Composites and Combat
This article focuses on composite materials and their contribution to survivability in combat aircraft applications.
Composite materials, specifically fiber-reinforced polymers, provide manufacturers with amazing improvements producing structural strength and flexibility. These composite panels vary from cowlings and integral structural members to all-composite rotor blades replacing formerly all-metal components. Composites offer strength increases, weight reductions (depending on compounds and thicknesses), and flexion tolerance for bending, compression, tension, and shear loads that would work-harden or fatigue-weaken metals in the same application. Their manufacture is often complex, costly, and time-consuming, but well worth the investment for the survivability benefits derived.
In combat there are four structural "kill" modes that affect aircraft: pressure overload, penetration, structure or area removal, and thermal weakening.
Composite structures and panels allow manufacturers to design and build passive protection into panels and cowlings using the inherent provision for integral armor plating. In fact, the most common seat armor, ceramic-Kevlar, is a composite. Integral armor provides built-in protection for penetration prevention or ballistic-velocity reduction. Strength and component life is enhanced through fiber-weave patterns designed with layering and bias techniques to reduce harmonic vibrations and to distribute vibration and flexion loads in ways that can make component life unlimited.
When combined into a structural panel, this produces structure and armor in one panel that protects occupants and systems from pressure overload and penetration. One can see the benefits for all-composite rotor blades, which eliminate the older metal laminate design and associated fatigue limits of solid-metal parts in a highly repetitive flexing and twisting environment.
When structure is removed by kinetic or explosive force, strength is also removed. The difference is that composites are layered, woven materials whose ply biases are multidirectional (much as plywood grain is alternated 90 deg for each layer). Composites spread the stress loading around the damaged, missing material in a way that allows the surrounding, fiber-reinforced material to absorb the loads uniformly. In solid materials like metal, damage like this tends to propagate cracks from the damage area under load and can cause catastrophic failure starting at the hole. However, composites aren’t a panacea. If structural material is removed from a key joint or edge, strength can be reduced to failure. The likelihood that composites will catastrophically fail in this way, though, is significantly lower than solid metals. Thermal weakening is a condition in which fire or intense convective heat causes material to soften and weaken. Metals, with a few high-tech exceptions, are adversely affected by this vulnerability. Composites can be designed to tolerate extreme heat without melting or softening. Phenolics are the resins most commonly used in these applications due to their low heat-transfer rate. Designers often choose composites tolerant of high heat for structure surrounding fuel cells to provide both ballistic protection (and thus prevent hydraulic-ram effects inside fuel tanks) and thermal. In this way, penetration, overpressure and thermal protection are provided.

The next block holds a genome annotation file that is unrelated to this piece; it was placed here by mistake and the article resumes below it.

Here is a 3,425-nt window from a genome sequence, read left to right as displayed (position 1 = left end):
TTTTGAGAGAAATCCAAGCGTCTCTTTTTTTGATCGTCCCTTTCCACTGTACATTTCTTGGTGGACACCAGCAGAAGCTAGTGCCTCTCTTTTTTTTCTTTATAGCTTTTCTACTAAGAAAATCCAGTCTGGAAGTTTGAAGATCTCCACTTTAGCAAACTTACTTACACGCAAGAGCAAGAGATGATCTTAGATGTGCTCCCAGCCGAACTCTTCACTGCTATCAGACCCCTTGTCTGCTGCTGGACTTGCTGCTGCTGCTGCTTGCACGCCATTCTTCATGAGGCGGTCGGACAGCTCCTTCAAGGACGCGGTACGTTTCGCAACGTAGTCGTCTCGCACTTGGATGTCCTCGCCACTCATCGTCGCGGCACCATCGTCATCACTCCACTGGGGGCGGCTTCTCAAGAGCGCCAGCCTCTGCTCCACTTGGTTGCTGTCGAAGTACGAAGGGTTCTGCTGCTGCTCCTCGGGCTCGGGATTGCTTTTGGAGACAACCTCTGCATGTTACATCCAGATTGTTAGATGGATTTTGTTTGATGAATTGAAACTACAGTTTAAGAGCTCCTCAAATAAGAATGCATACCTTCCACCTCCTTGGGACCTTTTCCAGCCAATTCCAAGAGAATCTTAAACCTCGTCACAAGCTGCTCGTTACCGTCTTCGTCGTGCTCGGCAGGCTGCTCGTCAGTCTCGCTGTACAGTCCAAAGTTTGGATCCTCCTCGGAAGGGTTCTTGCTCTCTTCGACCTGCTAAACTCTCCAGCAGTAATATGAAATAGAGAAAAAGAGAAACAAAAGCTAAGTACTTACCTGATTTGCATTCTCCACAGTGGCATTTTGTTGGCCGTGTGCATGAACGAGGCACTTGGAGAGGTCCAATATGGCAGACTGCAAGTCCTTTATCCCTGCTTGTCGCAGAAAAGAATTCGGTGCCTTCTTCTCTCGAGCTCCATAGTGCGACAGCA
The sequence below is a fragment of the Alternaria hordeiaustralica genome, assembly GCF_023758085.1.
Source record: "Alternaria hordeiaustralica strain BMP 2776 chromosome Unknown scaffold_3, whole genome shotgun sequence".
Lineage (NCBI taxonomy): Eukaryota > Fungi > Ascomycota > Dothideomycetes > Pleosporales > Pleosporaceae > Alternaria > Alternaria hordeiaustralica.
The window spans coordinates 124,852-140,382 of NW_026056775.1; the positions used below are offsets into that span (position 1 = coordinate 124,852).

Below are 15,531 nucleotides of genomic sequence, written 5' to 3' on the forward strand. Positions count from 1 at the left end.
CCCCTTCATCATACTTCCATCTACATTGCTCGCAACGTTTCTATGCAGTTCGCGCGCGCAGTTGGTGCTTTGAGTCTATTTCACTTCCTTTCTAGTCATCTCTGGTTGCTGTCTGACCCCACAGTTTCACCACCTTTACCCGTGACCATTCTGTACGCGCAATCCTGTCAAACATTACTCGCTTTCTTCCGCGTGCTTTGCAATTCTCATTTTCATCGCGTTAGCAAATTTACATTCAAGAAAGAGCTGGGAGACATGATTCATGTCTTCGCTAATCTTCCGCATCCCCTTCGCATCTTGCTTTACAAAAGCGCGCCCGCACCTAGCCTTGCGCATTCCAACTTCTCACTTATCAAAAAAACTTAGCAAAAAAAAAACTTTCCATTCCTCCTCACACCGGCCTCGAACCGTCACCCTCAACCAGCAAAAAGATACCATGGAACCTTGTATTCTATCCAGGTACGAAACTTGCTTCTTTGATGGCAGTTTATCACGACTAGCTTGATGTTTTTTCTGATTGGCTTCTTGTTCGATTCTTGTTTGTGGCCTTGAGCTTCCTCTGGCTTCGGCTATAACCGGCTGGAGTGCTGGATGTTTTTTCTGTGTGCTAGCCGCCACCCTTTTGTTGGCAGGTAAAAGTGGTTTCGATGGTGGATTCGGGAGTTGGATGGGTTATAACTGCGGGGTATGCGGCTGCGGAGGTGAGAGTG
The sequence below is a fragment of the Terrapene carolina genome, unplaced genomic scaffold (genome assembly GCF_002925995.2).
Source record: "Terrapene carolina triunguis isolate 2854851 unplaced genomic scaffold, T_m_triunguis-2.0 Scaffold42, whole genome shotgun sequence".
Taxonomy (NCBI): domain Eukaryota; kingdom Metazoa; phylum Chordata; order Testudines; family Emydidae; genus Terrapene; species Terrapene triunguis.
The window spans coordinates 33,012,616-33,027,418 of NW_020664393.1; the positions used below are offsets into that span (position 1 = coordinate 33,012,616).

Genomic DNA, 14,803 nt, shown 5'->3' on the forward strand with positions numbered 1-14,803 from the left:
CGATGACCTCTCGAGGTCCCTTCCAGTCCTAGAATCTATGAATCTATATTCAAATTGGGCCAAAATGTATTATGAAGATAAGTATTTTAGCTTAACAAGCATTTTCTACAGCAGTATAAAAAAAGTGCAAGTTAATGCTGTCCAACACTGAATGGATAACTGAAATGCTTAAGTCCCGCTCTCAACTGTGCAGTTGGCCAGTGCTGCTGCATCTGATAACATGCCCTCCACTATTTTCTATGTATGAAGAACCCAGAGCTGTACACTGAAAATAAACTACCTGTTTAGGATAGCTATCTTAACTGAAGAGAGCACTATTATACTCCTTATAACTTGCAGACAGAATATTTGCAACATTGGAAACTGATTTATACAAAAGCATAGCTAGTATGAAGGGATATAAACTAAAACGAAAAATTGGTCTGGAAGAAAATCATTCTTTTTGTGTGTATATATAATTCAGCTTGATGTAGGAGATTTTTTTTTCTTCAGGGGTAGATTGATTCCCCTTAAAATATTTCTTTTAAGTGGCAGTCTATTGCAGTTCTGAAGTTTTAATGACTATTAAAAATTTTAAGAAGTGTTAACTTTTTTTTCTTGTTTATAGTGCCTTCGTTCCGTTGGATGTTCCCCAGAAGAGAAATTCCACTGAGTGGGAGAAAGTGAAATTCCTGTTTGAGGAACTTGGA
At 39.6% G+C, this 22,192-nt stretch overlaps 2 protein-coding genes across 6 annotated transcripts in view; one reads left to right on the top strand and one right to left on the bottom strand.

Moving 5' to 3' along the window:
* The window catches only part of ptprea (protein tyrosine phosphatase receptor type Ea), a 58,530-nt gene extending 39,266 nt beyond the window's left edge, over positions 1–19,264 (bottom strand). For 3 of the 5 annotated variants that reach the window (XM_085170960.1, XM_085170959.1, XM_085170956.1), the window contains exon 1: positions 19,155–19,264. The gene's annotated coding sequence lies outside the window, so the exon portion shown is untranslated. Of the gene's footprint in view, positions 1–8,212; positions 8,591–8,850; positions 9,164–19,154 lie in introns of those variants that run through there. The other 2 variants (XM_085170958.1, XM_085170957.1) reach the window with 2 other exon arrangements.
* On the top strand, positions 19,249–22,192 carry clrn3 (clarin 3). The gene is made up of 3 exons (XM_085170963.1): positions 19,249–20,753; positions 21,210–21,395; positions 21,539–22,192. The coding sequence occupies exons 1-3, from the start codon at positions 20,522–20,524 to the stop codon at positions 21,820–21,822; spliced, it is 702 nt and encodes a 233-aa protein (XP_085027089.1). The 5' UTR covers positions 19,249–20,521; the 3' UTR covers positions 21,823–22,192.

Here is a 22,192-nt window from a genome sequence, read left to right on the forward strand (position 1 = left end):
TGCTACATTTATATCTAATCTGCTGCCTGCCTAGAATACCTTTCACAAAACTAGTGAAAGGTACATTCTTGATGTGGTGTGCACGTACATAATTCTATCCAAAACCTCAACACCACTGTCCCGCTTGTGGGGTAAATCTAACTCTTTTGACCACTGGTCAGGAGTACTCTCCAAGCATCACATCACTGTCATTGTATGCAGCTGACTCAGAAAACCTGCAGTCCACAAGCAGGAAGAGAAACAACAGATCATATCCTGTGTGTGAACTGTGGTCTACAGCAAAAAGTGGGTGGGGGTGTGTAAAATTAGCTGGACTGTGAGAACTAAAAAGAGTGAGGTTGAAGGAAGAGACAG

Composites that are ignited in combat can pose problems if they support or promote combustion or release toxic chemicals as they burn. The U.S. FAA Office of Aviation Research’s report "Health Hazards of Combustion Products From Aircraft Composite Materials" (DOT/FAA/AR-98/34) expands on these issues. "The primary fire hazards of interior and secondary composites used in aircraft cabin and fuselage components are the heat-release rate and the toxicity of the gaseous combustion products from the burning polymer matrix. The aircraft cabin occupants are exposed to this hazard during an impact-survivable accident."
Are the vulnerability-reduction benefits of structural redundancy, flexion tolerance and load distribution worth these risks? Absolutely, if the materials keep the aircraft structure from catastrophically failing in flight.
Today’s composites are designed for relatively simple battlefield damage repair. Field kits include vacuum-formed membranes to emulate the surrounding surface and help blend repairs using room-temperature curing resins. To learn about these repair techniques, readers may contact SURVIAC at 937-255-4840 or DSN 785-4840. For U.S. military units, the video "Battle Damage Repair of Composite Structures" is available for $75. Requests from non-U.S. agencies must be forwarded to the air attaché’s office in their country’s embassy in Washington.
Composites are a promising and ever-developing technology that are pushing performance and survivability to previously unimaginable levels. Future combat aircraft will likely use predominantly composite structures for all of the benefits mentioned above.
Lt. Col. Steve Colby, USAF (retired), is the former commander of the 34th Weapons Sqdn at Nellis AFB, Nev., which trains combat search-and-rescue helicopter instructor pilots. He can be reached at email@example.com.